In the United States, more than 20 million people suffer from addiction. Addiction is a complex disorder that can have psychological and physical components. But while psychological and physical addiction are often used interchangeably, there are several key differences between them.
So, what makes them different? What does psychological addiction look like? And how can a person overcome this form of addiction?
What is Psychological Addiction?
Psychological addiction is a term best used to describe the emotional, mental, and compulsive nature of substance use. Simply put, it’s the feeling of need.
This form of addiction can describe the emotional and mental desire to continue taking a substance, like drugs or alcohol. However, it can also describe psychological dependence on other substances.
For example, let’s say you enjoy coffee every morning with breakfast, but one morning you’ve run out, or you’re running late, so you don’t have time to brew a cup. It’s natural to feel a brief bout of disappointment or annoyance, but what if you think about coffee throughout your entire morning?
What if you think about and dwell on how it tastes, smells, or the feeling of having that first sip? What if your desire for coffee interfered with your daily tasks, work, or school? That is psychological addiction.
The Symptoms of Psychological Addiction
The symptoms of psychological addiction can vary significantly from person to person. However, common symptoms include:
- -A persistent belief that you need a substance to get through the day, complete tasks, socialize, or function
- -Intense emotional cravings
- -Anxiety, depression, or moodiness when deprived of the substance or trying to quit
- -Increased or loss of appetite when not using the substance
- -Changes in sleep patterns
- -Spending a large amount of time thinking about the substance
Drugs Commonly Associated With Psychological Addiction
- Psychotropic medications, such as antidepressants
- Hallucinogenic drugs, such as LSD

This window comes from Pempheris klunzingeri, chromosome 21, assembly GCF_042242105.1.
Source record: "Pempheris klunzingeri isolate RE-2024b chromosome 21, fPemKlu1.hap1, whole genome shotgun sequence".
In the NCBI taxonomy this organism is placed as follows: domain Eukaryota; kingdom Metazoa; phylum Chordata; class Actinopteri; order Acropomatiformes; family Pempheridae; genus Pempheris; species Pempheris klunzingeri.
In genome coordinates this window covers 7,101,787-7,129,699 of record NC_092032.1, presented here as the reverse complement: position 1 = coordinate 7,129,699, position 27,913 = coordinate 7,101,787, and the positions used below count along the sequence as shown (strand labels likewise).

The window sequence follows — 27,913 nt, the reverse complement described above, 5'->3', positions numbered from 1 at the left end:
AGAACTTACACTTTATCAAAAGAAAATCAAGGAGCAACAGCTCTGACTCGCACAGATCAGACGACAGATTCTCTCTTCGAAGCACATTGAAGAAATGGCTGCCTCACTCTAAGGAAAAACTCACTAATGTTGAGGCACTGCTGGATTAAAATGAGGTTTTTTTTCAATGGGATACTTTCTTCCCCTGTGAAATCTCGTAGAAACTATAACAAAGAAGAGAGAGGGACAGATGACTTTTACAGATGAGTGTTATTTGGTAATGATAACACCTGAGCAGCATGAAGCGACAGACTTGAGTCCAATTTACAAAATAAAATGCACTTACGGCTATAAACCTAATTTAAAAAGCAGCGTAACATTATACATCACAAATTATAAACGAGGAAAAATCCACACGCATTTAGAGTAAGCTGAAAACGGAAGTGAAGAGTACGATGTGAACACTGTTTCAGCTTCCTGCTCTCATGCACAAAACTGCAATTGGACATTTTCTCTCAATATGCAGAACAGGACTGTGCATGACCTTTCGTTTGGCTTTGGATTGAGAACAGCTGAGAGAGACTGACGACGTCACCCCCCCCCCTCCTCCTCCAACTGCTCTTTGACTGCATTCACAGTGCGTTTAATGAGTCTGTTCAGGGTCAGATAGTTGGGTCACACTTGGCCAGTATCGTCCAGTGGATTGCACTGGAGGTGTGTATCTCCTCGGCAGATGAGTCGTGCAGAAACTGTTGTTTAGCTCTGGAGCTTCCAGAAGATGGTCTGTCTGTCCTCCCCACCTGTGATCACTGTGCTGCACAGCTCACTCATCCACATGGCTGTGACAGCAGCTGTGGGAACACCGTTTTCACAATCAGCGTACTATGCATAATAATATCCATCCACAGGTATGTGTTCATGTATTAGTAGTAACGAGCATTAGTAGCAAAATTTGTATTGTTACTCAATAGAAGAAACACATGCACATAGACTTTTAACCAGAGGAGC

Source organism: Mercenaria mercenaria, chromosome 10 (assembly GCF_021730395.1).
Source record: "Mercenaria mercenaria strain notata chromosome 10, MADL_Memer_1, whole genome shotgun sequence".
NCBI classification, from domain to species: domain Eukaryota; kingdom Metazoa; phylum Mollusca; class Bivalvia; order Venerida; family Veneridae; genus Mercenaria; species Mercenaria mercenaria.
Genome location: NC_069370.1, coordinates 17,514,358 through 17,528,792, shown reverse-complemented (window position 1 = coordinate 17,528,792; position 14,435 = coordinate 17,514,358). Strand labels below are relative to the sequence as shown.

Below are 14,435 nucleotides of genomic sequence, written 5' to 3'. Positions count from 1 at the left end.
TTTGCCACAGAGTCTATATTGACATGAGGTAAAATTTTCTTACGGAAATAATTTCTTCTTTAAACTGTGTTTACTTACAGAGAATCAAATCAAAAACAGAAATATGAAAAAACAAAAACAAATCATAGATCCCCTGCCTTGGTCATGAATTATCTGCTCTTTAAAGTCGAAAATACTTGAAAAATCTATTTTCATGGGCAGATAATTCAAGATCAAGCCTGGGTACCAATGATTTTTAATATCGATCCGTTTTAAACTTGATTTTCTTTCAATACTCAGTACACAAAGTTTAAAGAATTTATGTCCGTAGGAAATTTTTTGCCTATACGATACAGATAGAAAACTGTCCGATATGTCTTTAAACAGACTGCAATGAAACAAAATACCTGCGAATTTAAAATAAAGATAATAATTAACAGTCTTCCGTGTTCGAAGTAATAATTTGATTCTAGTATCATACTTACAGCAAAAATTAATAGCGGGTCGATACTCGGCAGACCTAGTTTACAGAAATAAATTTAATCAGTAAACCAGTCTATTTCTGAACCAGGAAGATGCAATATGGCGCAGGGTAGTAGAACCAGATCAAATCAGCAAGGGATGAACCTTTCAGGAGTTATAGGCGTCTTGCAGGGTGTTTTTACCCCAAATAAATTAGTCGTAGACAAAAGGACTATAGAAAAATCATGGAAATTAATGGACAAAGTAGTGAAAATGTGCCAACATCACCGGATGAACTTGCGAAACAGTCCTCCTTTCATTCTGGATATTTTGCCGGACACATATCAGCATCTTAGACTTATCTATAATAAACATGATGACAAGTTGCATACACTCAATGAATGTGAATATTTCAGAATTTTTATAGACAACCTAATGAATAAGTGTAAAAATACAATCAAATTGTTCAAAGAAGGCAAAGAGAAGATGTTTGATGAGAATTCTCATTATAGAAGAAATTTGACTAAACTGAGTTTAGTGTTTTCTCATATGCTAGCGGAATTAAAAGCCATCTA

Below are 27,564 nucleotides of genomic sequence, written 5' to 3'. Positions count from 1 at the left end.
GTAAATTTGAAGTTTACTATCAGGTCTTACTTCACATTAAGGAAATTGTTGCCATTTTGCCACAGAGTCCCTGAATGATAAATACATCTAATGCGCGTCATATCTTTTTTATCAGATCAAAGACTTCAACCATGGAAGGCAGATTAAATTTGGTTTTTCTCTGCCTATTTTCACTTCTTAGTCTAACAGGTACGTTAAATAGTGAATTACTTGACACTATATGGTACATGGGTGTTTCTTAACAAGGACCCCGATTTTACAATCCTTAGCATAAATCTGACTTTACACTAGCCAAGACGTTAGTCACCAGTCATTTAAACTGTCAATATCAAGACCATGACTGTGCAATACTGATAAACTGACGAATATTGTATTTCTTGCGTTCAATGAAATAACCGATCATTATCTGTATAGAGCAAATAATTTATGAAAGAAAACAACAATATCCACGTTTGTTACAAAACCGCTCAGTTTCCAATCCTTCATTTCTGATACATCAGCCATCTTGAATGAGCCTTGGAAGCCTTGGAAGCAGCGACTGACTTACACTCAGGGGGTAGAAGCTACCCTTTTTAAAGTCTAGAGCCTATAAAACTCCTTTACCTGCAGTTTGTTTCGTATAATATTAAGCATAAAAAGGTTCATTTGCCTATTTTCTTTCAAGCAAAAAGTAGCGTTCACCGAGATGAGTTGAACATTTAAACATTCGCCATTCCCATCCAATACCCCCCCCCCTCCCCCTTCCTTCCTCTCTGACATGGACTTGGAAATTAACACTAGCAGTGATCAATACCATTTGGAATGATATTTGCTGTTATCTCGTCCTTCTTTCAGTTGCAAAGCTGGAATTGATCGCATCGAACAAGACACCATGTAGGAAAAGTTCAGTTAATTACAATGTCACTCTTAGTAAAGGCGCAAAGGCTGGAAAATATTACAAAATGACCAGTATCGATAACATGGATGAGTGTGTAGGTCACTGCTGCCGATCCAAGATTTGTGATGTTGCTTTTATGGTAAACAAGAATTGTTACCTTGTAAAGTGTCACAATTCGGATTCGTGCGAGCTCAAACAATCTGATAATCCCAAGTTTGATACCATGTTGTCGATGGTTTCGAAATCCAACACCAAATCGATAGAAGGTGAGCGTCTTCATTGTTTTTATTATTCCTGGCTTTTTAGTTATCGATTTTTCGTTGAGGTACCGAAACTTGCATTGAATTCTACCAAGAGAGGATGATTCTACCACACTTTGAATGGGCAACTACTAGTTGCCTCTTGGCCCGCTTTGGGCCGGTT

- Stimulant drugs, such as Ritalin and cocaine
- Most inhalants
Psychological Addiction vs. Physical Addiction
Physical addiction is characterized by the inability to quit a substance and the physical symptoms in response to the attempt. Additionally, those addicted generally need more and more of the substance to elicit the same effect it once had.
In our earlier example, a person who is physically addicted to coffee may experience physical side effects, such as persistent headaches, fatigue, or feeling crummy throughout the day.
A person can be physically and psychologically addicted to a substance simultaneously, or they may experience one or the other. However, it’s not uncommon for psychological addiction to lead to physical addiction, and early prevention is key.
How to Overcome Psychological Addiction
Overcoming addiction can be challenging, but having the right support will help you on your road to recovery. It’s important to have a treatment plan tailored to your specific needs.
Supervised detox is a crucial step in overcoming addiction when a psychological addiction turns into a physical addiction. Detoxification is the process of addictive toxins leaving your body. This process can take weeks to complete, and withdrawal symptoms can become debilitating and, in some cases, life-threatening. These symptoms can also lead a sufferer to relapse, furthering the destructive cycle of addiction. Supervised detoxes are important for many reasons, including:
- Clinical supervision
- Minimize withdrawal effects
- Medical intervention to wean off drugs
Common Psychological Addiction Withdrawal Symptoms
Withdrawal symptoms and their severity vary between substances. However, in some cases, symptoms can become so severe they become life-threatening, furthering the need for supervised detoxes.
In addition to drug-specific withdrawal symptoms, you may experience symptoms such as:
- -Low energy, apathy, depression, or other mental health symptoms
- -Difficulty managing stress or engaging in daily activities
- -Mood swings or difficulty controlling emotions
- -Sleep problems, including insomnia
- -Cognitive issues, including problems concentrating, making decisions, or with memory
- -Difficulty in maintaining personal relationships
Get Support from Buena Vista Recovery
Intervention is key to recovery if you or a loved one suffers from physical or psychological addiction.
Buena Vista is here to help you on the road to recovery through our professionally supervised detox and inpatient, outpatient, and therapy-based treatment programs.
Buena Vista Recovery works with most insurance plans, including but not limited to Cigna, Magellan, Blue Cross Blue Shield, Humana, and Aetna, among others. On rare occasions, if a plan is not included in our network, our clinical outreach director will assist you in finding a placement that is in your network.